Demystify local cuisine with our guide to all-time favourites
With influences from all over the world, Dubai’s rich food scene is as diverse as its residents. However, the undoubted king of the city’s culinary landscape has to be Arabian cuisine, with countries from all over the region vying for attention. Can’t tell your hummus from your baba ghanoush? Follow our guide to find out the top foods you just can’t miss in Dubai.
Everyone's favourite dip is also one of the simplest to make – with chickpea, tahini (sesame paste), olive oil, garlic and lemon juice. It’s a staple of almost every Middle Eastern spread. Often served as a starter, it is best enjoyed with freshly baked khubz (flatbread). Devour it as a main course, use it as a spread or relish it as a condiment with your juicy grills. This multipurpose dip is a treat to have in any form.
So intense are the flavours and spices present in local food, a bit of labneh (thick strained yoghurt) is the ideal way to cool down even the hottest dishes. Aside from being a stand-alone dip that is ideal when paired with olive oil and zaatar, it is a key ingredient to many Arabic dishes. Those with a sweet tooth can also enjoy labneh cheesecake and other desserts spruced up by its flavour.
Originally a simple, doughy flatbread, manakish has now evolved into a pizza-like creation, often topped with zaatar, cheese and spiced minced beef or lamb. Breakfast, lunch or dinner, this is one of the tastiest and easy-to-find baked delights when you want to enjoy a meal on the go. Zaatar manakish – the classic blend of herbs and spices including oregano, thyme and sumac – is a popular all-day snack.
A light option that will sit well with health-conscious visitors, tabbouleh is an originally Levantine vegetarian salad. It’s usually made up of bulgur wheat (known locally as burghul) mixed in with finely-chopped parsley, tomatoes, onions and fresh, fragrant mint. This tantalising salad marks a zesty beginning to a wholesome meal.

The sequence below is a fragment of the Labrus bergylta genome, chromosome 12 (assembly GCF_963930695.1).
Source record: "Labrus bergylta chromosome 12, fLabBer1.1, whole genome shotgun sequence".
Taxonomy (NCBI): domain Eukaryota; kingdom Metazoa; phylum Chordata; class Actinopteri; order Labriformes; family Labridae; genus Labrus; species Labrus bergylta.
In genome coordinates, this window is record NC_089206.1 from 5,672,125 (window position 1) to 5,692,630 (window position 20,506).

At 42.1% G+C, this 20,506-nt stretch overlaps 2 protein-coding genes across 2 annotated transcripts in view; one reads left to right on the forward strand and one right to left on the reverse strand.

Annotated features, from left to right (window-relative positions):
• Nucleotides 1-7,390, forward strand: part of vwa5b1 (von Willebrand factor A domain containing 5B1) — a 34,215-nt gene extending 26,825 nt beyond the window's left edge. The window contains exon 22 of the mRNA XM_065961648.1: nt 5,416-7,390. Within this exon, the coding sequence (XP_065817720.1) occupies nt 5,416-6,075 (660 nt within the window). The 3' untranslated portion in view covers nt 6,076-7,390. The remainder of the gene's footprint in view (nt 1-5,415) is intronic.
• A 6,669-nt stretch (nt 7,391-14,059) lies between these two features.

Another vegetarian-friendly option, fattoush is a slightly heartier salad, usually featuring pieces of toasted or fried bread combined with whatever vegetables and herbs the kitchen has at hand, mainly tomatoes, cucumbers and radish – plus some pomegranate seeds for an added burst of flavour and colour. This filling salad is often savoured as a fresh starter, but can also be enjoyed as a main course by the health-conscious.
A quintessential snack, falafel is a fried ball made from ground chickpeas or fava beans, and a medley of subtle spices. The perfect street food, you can have falafel whole and dipped in a tahini sauce or stuffed in a pita or flatbread bread for a delicious wrap. Whatever form it is in, you’ll love its flavour and crumbly texture.
7. Shish taouk
One of the mainstays of any Middle Eastern table worth its salt is shish kebab, which can be any kind of meat grilled and served on a skewer. A favourite in Dubai is shish taouk, a traditional kebab of chicken marinated in a special spice mix and cooked in a tandoor oven. Served with garlic paste, the grills are truly scrumptious.
It’s Dubai’s all-time favourite. Tender strips of chicken, flavoured with a heady mix of spices, are cooked on a rotating spit and then rolled into pita bread layered with crunchy lettuce, fries and tahini sauce. One bite and you'll know why shawarmas are one of Dubai's most popular – and wallet-friendly – dishes. It's a versatile treat as shawarmas also come in juicy lamb and spicy Mexican varieties.
9. Umm Ali
The Egyptian version of the English classic bread and butter pudding, a good umm ali is sweet, rich and extremely creamy. While there are many modern variations, the traditional recipe is best enjoyed with nuts. Equally tempting when consumed warm or cold, this is a dessert that you’re sure to find everywhere from hotel buffets to restaurant menus.
Cheese in desserts is nothing new, but it's not often that whole blocks of salty, gooey cheese are found in puddings, as in kunafah. Strange as it sounds, there's something about the super-sweet sugar syrup and salty cheese with its sweet topping that just works. Those who prefer a full sugar rush can drizzle the syrup to their liking, while those who are accustomed to milder tastes can skip it altogether and appreciate the soft, cheesy taste of the pudding.